Month: November 2023

Is Anyone Beyond God’s Reach?

The miraculous power of God’s love will flow through us when we obey His command to forgive.

Acts 26:9-18

Three years after her release from the Ravensbrück concentration camp, Corrie ten Boom came face-to-face with a former Nazi guard. She was in Munich to give a speech, and just as she finished, the man walked toward her. He said, “I have become a Christian. I know that God has forgiven me … but I would like to hear it from your lips as well.” And, empowered by the love of Christ, she did just that.

The man had actively participated in the Holocaust, one of the worst atrocities in the history of mankind. Yet he wasn’t beyond the Lord’s reach. Called “out of darkness into His marvelous light” (1 Peter 2:9-10), this onetime enemy received the mercy offered only by almighty God.

The Holy Spirit is always working to bring men and women to saving faith. He uses believers’ lives and testimonies like those of Corrie ten Boom and her former guard to rescue others. “I am the Light of the world,” Jesus told His disciples. “The one who follows Me will not walk in the darkness, but will have the Light of life” (John 8:12). That promise is for you and also for the world.

A Kingdom-Focused Prayer Meeting

Are you praying for God’s will to be done on earth?

Acts 1:11-14

Jesus talked a lot about prayer. He taught its importance not only by His words but also through His actions. At times His prayers were spoken publicly; sometimes He withdrew from the crowds to be alone with the Father. Jesus also spoke of the power of united prayer (Matthew 18:19-20).

If our church gatherings and small groups were to offer heavenly-minded petitions on a consistent basis, what would our prayer meetings be like? There would be greater focus on God and His kingdom. More of us would praise Him for who He is, express godly sorrow for our sinful ways (2 Corinthians 7:10), and speak of our gratitude for all He has done. Our voices would be lifted in praise as we witnessed people coming to the Lord, pride giving way to humility, and insensitivity being replaced by love. We’d rejoice in our glimpses of God’s work in and through our local churches. And we’d be beseeching our Father for others’ salvation and for believers’ spiritual growth.

How excited we would be to see God answer our prayers. Some of us would find it easier to testify about our Savior, others would be filled with His peace when facing trials, and still others would have the strength to stand firm. Imagine our church, filled to overflowing and becoming the “house of prayer” Jesus said we are meant to be (Matthew 21:13).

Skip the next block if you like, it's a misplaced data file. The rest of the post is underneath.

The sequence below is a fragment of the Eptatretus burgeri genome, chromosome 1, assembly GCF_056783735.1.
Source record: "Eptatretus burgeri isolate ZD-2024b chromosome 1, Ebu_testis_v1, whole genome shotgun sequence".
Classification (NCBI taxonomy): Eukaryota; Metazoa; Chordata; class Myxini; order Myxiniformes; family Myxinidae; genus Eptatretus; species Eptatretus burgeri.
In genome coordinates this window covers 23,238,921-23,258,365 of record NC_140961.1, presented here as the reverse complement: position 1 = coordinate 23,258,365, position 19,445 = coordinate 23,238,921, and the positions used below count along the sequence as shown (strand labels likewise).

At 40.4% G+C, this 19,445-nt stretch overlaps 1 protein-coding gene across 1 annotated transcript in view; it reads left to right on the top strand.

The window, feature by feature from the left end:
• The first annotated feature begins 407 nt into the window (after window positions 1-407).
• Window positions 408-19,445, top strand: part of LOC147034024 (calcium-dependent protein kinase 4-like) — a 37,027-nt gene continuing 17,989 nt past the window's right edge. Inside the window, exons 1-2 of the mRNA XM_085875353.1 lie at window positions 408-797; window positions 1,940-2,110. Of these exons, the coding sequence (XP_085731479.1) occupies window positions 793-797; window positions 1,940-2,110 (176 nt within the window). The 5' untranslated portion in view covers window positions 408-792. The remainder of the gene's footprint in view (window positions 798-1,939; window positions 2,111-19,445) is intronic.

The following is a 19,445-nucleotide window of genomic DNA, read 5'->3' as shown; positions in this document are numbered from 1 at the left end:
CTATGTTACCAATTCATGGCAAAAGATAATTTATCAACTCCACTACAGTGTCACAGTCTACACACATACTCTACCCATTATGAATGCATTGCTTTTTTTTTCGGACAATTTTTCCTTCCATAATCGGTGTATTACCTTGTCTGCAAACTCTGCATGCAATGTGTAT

Heavenly-Minded Prayers

Be sure that you are asking God for what’s most important in your life and the lives of those you love.

Colossians 1:9-14

We belong to Jesus, and our home is not of this world. Do our prayers reflect that? The Lord wants us to talk to Him about our day and bring our personal requests, but He desires that we pray for kingdom concerns, too—prayers for others’ salvation and for the spiritual growth of His children.

Let’s look at Paul’s prayers. They were Christ-centered and kingdom-related—that people know Jesus, pattern their life after Him, and carry out God’s will. The apostle yearned for believers to be filled with spiritual wisdom and understanding and to walk in a worthy manner. He prayed that they would please the Lord, be fruitful, and increase in their knowledge of God. Finally, he asked that they be strengthened with the Spirit’s power and exhibit steadfastness and patience. Our God delights to answer such prayers because they are all part of what He desires for us.

Paul wasn’t ignoring the people’s physical and emotional needs. Rather, he knew that God’s answers to these prayers in Colossians 1 were the way believers would triumph in the situations facing them. Then they would have strength to persevere and be good witnesses during difficult times.

Take steps now to make your prayer life more heavenly-minded than earthbound. Start by praying today’s verses for yourself and people you know.

Running the Race of Faith

Following the course set by the Holy Spirit brings great rewards.

Hebrews 12:1-3

Runners in a marathon follow a clearly marked course. But suppose one of the athletes decides to pick his own path. He still runs 26 miles and sets his finish line in the same spot as the official one, but he runs through neighborhoods with fewer hills and across less crowded parks. His plan seems excellent to him, but when he crosses the finish line, there won’t be a medal or ribbon waiting. That seems silly, right?

But we do the same thing when we decide the course for our life instead of running the race God sets. By submitting to His will—doing what He says and going where He leads—we remain on the right path.

For believers, the “finish line”—heaven—is the same whether we run the race God’s way or our own way. However, the difference is what we have to show for our time on earth. Regardless of how grand a legacy someone leaves, the only truly lasting and worthwhile deeds are those done for the Lord and in the power of His Spirit.

Thankfully, no matter how far off course we may veer, the Holy Spirit is still present. He reminds us of the right path—and also provides the power to get back on it and persevere. Your route is marked out and your choice is clear. Run the race set before you and finish well (Acts 20:24).

The One Who Lifts Your Head

God will provide all you need for the challenges you face—trust Him and be brave!

Joshua 1:1-9

When God charged him to lead the Israelites into the Promised Land, Joshua was fully aware of just how daunting the task before him was. Yet he was determined to obey God no matter what. Whatever doubts and fears the young man faced in his heart and mind, he ultimately took up the mantle of leadership with courage. He placed his faith in God, who had never let the people down. And Joshua fully expected the Lord to be true to His word again.

Whatever challenge you’re up against, God says the same words to you that He lovingly spoke over His servant in today’s passage: “Be strong and very courageous” (Joshua 1:7). Joshua’s bravery was based upon years of seeing God’s faithfulness. Whether you’ve been a Christian for five minutes or 50 years, you can have the same confidence.

The Lord is sufficient to meet your needs. He is your “refuge and strength, a very ready help in trouble” (Psalm 46:1). Rely upon Him in all things, and like David, you can boldly say, “You, Lord, are a shield around me, my glory, and the One who lifts my head … The Lord sustains me. I will not be afraid” (Psalm 3:3; Psalm 3:5-6).

Peace in the Stillness

If you are feeling overwhelmed today, spend some time with your heavenly Father to find serenity.